Growing up in what many believe is the shadow of New Orleans’ more well known Mardi Gras celebration, I took–and still take–pride in the unique carnival atmosphere that would overtake my hometown of Mobile, Ala., for a couple of weeks out of the year.
Already well underway this year, mystic society members aboard festive, themed floats have been tossing moon pies, doubloons, beads and other random assorted throws (large toothbrushes, stuffed animals, candy, peanuts and panties) into the crowds of revelers that pack the downtown streets.
Though Mobile is gaining some of its rightful notoriety as the birthplace of Mardi Gras, many still place its origins in the Big Easy. Most food and cooking magazines do.
A Sandra Lee Semi-Homemade magazine issue from my archives would be among those. Its January/February 2011 issue featured a New Orleans-inspired menu of Mini Muffulettas, Chicken Gumbo, Chicken Creole, Hurricanes and Big Easy King Cake.
So being 500 miles away from home, Mardi Gras and a “real” king cake, I opted to do the next best (and easiest) thing. I made that Big Easy King Cake from Sandra Lee Semi-Homemade, and it is both big and easy.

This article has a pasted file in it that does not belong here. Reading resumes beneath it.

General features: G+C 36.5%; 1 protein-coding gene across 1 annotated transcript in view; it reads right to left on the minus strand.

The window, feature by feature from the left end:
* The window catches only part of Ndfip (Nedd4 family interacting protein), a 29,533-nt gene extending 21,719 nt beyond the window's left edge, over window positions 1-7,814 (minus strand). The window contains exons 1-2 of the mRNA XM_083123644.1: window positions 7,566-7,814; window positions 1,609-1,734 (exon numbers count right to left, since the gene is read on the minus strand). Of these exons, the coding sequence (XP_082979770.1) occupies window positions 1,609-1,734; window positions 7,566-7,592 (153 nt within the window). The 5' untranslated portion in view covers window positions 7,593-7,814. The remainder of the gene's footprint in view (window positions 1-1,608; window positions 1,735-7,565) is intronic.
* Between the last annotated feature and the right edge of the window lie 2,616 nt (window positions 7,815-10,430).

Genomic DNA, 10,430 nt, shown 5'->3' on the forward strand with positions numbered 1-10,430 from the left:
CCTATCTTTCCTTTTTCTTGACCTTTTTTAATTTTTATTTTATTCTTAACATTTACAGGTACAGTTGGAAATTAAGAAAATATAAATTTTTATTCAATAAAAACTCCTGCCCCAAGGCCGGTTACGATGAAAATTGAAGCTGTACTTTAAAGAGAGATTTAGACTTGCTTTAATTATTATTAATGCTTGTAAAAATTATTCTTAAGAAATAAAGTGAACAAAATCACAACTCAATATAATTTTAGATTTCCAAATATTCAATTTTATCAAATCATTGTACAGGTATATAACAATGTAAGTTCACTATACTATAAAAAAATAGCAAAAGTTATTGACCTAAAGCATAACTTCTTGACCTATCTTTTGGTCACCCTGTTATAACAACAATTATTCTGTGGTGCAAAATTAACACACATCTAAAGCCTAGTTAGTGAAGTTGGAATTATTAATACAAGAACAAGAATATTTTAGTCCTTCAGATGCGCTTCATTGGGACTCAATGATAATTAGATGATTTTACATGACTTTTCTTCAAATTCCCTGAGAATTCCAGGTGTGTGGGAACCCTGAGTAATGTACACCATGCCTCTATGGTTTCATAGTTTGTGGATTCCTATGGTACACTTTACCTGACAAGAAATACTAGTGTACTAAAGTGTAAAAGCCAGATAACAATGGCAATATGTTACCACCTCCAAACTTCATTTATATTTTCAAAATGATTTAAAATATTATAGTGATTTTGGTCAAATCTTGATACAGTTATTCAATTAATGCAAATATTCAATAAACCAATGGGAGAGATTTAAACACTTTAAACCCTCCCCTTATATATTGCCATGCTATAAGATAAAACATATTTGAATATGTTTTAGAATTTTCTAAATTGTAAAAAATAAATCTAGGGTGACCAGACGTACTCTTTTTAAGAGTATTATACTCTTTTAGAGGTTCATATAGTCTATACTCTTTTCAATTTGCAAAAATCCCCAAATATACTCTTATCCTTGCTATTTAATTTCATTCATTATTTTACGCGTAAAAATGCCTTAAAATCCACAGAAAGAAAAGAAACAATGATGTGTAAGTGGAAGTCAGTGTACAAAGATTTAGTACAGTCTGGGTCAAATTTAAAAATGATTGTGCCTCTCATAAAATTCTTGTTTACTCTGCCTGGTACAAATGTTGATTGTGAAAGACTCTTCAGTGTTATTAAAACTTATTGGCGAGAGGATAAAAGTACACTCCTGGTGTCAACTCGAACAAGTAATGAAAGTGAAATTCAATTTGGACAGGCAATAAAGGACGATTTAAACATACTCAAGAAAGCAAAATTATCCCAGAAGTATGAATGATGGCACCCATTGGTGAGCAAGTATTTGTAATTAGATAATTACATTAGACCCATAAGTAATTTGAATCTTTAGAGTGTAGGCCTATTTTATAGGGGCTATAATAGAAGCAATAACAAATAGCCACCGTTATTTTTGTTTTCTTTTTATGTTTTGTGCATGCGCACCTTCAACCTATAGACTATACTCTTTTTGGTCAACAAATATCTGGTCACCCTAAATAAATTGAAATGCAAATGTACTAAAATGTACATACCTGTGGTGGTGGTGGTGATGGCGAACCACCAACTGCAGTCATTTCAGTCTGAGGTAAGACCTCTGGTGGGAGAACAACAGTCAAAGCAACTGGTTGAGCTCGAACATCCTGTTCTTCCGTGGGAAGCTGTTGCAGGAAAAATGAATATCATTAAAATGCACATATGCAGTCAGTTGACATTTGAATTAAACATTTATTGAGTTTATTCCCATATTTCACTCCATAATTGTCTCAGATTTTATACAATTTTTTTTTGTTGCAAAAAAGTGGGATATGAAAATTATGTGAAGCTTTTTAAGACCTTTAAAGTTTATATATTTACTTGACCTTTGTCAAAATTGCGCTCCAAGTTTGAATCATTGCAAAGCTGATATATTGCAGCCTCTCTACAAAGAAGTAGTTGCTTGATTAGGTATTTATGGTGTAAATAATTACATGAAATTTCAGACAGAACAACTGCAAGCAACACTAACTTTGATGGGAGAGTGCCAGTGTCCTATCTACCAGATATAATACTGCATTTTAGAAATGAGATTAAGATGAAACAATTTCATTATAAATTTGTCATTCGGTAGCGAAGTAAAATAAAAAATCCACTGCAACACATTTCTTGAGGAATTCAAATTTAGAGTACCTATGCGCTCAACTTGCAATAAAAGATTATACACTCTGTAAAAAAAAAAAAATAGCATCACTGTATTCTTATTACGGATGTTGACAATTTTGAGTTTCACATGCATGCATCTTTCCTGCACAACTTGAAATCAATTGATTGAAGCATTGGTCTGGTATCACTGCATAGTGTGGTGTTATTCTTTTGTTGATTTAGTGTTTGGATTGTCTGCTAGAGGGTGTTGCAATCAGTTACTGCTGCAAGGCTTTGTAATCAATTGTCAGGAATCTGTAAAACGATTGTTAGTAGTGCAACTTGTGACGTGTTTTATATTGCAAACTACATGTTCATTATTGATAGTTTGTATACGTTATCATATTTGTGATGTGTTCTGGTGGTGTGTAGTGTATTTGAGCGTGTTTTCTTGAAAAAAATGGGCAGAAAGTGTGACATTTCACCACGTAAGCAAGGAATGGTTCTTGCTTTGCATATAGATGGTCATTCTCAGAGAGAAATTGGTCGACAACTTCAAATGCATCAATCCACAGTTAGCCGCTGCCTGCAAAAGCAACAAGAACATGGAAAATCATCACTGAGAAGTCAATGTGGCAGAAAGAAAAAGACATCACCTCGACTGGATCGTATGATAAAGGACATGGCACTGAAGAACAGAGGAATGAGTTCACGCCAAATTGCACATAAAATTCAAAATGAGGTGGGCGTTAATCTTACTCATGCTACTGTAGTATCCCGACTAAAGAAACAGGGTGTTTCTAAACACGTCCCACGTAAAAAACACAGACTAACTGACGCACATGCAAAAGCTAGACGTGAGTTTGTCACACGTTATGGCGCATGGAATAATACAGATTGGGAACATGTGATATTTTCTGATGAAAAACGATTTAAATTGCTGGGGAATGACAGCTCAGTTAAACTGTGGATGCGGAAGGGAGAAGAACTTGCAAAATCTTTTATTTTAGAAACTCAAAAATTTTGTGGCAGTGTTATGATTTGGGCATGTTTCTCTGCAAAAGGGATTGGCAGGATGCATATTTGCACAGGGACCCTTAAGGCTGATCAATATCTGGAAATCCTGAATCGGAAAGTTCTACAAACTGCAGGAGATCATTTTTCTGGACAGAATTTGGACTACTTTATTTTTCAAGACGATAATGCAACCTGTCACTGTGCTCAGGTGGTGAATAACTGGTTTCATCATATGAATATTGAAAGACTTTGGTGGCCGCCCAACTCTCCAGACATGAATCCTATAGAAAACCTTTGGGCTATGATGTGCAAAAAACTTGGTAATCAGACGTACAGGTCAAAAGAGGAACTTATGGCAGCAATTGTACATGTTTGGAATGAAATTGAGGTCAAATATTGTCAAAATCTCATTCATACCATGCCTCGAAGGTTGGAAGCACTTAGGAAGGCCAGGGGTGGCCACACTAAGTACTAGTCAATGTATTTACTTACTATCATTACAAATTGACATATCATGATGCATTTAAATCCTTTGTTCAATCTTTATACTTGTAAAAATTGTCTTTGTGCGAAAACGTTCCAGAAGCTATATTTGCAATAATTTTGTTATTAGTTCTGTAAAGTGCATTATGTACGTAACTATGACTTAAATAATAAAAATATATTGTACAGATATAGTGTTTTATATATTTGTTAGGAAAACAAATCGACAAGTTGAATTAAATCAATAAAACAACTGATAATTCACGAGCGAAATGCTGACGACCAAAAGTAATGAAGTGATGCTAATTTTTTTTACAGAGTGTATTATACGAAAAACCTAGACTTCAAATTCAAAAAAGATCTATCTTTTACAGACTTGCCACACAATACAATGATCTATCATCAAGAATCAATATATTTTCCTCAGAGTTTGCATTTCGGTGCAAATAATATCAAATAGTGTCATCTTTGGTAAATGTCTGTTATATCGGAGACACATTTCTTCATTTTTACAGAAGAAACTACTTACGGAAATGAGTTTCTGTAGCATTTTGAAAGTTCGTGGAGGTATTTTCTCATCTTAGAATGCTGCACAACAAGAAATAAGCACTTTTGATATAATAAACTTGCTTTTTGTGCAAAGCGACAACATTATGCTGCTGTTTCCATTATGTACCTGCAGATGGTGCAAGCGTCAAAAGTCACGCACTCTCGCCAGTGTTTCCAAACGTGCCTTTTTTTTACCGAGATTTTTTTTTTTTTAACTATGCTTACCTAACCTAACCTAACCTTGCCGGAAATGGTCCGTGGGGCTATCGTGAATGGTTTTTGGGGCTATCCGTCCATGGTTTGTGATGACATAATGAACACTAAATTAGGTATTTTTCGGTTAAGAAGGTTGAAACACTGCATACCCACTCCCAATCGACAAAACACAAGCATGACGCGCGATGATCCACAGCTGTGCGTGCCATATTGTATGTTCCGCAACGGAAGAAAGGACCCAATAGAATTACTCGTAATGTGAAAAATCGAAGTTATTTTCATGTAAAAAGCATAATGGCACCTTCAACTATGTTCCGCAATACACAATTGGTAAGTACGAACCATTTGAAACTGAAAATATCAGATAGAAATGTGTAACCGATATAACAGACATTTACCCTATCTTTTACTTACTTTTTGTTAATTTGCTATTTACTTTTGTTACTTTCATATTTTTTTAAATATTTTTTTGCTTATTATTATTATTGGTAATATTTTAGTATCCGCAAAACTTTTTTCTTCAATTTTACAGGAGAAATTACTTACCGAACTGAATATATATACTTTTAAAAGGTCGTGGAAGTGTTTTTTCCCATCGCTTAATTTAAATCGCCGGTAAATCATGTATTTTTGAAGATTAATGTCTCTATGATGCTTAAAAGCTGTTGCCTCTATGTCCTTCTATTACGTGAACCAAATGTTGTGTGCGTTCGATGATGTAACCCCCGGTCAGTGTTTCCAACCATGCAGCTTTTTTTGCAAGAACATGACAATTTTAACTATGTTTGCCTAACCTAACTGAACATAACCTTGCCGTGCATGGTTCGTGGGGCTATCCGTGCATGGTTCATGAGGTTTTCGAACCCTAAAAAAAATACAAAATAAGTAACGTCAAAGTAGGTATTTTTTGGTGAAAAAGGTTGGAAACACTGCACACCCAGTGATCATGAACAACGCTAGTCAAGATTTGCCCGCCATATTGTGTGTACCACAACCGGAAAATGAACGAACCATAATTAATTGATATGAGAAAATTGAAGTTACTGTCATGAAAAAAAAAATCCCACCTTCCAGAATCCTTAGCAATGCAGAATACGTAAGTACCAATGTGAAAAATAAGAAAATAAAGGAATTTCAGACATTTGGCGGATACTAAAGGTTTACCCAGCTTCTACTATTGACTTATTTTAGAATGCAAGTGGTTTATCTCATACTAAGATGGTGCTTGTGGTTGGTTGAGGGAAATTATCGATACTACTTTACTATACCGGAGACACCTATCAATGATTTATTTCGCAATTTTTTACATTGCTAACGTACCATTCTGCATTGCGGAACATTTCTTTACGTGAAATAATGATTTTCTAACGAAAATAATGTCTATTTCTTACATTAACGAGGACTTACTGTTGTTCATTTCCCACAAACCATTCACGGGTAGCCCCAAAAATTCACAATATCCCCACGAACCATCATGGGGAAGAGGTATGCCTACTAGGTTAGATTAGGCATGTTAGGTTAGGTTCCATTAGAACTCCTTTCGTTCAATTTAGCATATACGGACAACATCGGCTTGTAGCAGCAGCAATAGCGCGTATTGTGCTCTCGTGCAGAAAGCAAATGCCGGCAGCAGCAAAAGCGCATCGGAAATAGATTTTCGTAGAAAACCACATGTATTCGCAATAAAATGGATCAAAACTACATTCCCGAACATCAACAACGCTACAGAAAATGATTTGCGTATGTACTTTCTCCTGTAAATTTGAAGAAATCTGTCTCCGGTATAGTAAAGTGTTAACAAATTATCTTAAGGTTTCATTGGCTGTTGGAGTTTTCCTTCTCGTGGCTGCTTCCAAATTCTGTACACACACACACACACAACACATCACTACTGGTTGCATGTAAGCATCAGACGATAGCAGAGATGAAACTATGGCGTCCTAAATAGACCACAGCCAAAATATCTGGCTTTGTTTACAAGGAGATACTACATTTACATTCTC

More bread-like but sweetened with cinnamon and sometimes cream cheese, king cake is one of the staples of Mardi Gras, and Sandra’s is one of the easiest recipes I’ve seen–or made. Simply arrange canned cinnamon rolls on a pan and bake. Top with the icing that’s included, then sprinkle with sugars in the season’s traditional colors of purple, green and gold. Or you can tint the icing instead.
The colors are said to represent the three gifts the wise men bestowed upon the baby Jesus, who some say is represented by the small plastic baby that is inserted in the cake after baking. Tradition also has it that the person who finds it is declared “king” for the day. Others say that lucky person must provide the king cake at the next party or even host a Mardi Gras gathering.
Fat Tuesday, which this year is February 12, will mark the end of the king cake’s season–at least if you’re looking to find it at a local bakery. But if you’re looking to let the good times roll–or as we say in Mobile, “laissez les bons temps rouler”–you can make this easy treat for a taste of carnival wherever you are.